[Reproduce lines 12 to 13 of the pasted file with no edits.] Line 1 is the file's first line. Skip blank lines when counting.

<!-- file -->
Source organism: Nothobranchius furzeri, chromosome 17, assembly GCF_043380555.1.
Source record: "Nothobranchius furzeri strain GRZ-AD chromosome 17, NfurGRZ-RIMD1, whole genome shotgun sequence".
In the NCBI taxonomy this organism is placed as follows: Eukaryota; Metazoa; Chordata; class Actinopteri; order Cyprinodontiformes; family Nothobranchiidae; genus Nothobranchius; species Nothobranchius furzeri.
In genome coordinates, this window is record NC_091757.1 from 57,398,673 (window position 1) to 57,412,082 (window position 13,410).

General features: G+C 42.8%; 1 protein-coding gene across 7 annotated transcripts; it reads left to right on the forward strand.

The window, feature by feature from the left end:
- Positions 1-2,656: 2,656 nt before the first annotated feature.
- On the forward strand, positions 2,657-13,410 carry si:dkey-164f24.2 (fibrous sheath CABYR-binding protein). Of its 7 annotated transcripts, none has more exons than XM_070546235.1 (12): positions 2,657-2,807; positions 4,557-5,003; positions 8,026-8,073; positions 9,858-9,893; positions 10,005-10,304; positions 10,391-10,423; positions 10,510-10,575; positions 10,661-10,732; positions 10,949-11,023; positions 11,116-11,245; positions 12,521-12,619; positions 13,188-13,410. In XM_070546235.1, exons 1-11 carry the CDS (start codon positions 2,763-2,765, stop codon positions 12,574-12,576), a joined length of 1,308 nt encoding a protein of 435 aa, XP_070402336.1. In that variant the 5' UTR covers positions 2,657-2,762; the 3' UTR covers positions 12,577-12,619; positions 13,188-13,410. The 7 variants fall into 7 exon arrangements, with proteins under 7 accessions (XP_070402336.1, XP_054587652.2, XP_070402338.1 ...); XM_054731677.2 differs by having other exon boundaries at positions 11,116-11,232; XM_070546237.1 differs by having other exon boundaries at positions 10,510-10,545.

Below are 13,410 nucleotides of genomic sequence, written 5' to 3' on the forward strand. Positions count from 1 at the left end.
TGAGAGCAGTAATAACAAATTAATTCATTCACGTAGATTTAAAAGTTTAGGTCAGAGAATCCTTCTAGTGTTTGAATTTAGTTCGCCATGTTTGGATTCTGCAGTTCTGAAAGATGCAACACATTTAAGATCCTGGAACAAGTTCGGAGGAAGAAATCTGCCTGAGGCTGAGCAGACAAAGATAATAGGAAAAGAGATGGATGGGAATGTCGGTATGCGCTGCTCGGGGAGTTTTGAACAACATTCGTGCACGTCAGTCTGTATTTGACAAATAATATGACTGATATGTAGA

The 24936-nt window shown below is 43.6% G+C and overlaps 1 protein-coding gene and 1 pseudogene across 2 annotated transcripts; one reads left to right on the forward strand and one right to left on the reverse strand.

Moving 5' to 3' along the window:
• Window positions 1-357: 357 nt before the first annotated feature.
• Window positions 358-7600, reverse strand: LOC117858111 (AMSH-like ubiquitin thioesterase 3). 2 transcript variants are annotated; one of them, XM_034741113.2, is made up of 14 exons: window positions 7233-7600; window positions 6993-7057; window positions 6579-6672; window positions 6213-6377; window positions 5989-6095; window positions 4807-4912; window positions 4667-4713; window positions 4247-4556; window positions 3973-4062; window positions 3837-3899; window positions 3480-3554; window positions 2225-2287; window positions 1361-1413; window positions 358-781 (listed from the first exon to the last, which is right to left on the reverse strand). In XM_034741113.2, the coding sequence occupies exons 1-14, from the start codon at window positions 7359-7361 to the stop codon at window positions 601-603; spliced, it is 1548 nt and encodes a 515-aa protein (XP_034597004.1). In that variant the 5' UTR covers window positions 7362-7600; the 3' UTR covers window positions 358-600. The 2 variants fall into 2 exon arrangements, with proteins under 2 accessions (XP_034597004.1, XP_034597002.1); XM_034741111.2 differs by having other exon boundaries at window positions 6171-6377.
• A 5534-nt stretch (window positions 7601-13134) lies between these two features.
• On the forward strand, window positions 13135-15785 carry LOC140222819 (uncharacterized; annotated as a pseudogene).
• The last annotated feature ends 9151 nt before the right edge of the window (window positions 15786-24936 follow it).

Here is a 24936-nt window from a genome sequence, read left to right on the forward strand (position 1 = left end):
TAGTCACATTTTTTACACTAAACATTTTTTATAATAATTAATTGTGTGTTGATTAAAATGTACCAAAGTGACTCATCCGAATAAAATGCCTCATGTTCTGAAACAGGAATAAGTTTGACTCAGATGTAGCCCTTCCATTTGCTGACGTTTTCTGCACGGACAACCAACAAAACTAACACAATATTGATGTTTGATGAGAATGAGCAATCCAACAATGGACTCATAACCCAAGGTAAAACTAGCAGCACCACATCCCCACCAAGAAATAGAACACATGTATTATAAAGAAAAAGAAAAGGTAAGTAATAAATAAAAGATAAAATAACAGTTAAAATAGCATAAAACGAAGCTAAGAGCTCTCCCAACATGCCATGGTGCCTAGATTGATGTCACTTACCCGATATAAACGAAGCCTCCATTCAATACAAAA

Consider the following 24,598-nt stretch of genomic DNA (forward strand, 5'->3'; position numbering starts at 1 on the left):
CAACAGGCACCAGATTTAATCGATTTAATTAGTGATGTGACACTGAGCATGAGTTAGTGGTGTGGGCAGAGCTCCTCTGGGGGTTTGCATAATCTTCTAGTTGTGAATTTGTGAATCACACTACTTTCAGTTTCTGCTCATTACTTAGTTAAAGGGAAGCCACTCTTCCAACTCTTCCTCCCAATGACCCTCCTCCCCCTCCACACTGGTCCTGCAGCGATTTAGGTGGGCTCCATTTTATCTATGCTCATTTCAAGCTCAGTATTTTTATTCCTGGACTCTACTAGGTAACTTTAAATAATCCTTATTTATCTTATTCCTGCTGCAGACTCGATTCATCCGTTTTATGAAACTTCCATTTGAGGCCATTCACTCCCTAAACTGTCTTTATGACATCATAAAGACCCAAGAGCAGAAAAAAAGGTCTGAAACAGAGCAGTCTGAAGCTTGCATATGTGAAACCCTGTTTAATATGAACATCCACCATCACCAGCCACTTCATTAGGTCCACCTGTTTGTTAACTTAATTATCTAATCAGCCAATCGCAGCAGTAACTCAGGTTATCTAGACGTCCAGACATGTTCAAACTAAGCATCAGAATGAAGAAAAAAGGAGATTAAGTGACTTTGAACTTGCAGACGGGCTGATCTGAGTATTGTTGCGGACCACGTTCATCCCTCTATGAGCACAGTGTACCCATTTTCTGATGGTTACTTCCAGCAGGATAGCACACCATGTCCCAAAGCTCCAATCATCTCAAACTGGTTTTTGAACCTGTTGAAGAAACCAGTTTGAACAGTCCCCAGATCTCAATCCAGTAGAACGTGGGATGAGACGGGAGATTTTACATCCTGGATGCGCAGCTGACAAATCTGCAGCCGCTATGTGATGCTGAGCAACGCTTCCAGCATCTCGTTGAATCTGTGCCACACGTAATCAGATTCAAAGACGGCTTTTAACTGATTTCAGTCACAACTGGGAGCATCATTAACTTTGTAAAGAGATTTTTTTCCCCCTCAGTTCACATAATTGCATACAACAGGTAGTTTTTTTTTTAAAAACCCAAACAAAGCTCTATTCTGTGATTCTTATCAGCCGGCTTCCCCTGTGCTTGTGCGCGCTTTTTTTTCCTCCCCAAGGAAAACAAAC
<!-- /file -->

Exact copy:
Moving 5' to 3' along the window:
• Window positions 1-357: 357 nt before the first annotated feature.